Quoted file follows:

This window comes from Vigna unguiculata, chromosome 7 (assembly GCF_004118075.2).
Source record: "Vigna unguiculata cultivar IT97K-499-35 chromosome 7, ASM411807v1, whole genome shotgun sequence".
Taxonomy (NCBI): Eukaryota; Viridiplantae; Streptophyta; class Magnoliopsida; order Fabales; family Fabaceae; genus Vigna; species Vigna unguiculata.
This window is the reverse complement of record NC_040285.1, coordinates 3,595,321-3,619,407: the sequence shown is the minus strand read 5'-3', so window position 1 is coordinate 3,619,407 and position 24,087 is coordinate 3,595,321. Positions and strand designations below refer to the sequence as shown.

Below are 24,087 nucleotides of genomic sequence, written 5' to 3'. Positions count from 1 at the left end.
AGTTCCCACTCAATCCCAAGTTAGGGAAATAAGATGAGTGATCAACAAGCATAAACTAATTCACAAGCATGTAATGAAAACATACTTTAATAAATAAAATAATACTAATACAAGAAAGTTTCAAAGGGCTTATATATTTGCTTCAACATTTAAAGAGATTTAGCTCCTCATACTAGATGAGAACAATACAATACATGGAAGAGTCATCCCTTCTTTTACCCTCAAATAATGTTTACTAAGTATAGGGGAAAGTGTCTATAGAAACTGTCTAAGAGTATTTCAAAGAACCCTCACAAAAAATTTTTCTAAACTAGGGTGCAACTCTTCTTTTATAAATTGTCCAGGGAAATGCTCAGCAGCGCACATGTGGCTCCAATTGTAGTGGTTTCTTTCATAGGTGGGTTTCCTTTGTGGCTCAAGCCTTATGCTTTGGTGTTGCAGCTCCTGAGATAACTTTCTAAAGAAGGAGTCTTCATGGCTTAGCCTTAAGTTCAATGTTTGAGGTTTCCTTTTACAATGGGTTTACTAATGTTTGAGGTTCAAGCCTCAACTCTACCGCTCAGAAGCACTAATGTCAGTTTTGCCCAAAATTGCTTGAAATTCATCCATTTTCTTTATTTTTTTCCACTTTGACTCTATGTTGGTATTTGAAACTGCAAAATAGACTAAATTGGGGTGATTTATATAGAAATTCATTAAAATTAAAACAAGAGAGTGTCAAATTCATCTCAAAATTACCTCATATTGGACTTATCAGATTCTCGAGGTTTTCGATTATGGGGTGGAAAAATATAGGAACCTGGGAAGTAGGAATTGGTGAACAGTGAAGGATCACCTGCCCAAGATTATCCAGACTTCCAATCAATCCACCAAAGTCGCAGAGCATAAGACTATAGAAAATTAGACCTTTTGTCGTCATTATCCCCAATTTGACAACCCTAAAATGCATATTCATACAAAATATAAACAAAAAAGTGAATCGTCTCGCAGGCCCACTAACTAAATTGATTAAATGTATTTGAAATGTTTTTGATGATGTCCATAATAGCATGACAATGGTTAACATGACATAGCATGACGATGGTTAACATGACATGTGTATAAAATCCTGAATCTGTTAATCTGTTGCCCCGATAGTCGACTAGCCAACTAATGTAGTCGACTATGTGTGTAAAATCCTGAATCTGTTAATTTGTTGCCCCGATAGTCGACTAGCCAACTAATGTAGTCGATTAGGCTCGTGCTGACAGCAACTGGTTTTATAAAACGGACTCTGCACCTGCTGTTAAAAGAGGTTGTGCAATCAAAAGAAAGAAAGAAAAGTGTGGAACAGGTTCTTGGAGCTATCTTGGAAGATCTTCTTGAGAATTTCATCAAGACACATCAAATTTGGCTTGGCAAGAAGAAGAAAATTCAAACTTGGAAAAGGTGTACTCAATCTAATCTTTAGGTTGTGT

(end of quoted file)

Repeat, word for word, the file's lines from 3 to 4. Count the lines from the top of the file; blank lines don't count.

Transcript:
Taxonomy (NCBI): Eukaryota; Viridiplantae; Streptophyta; class Magnoliopsida; order Fabales; family Fabaceae; genus Vigna; species Vigna unguiculata.
This window is the reverse complement of record NC_040285.1, coordinates 3,595,321-3,619,407: the sequence shown is the minus strand read 5'-3', so window position 1 is coordinate 3,619,407 and position 24,087 is coordinate 3,595,321. Positions and strand designations below refer to the sequence as shown.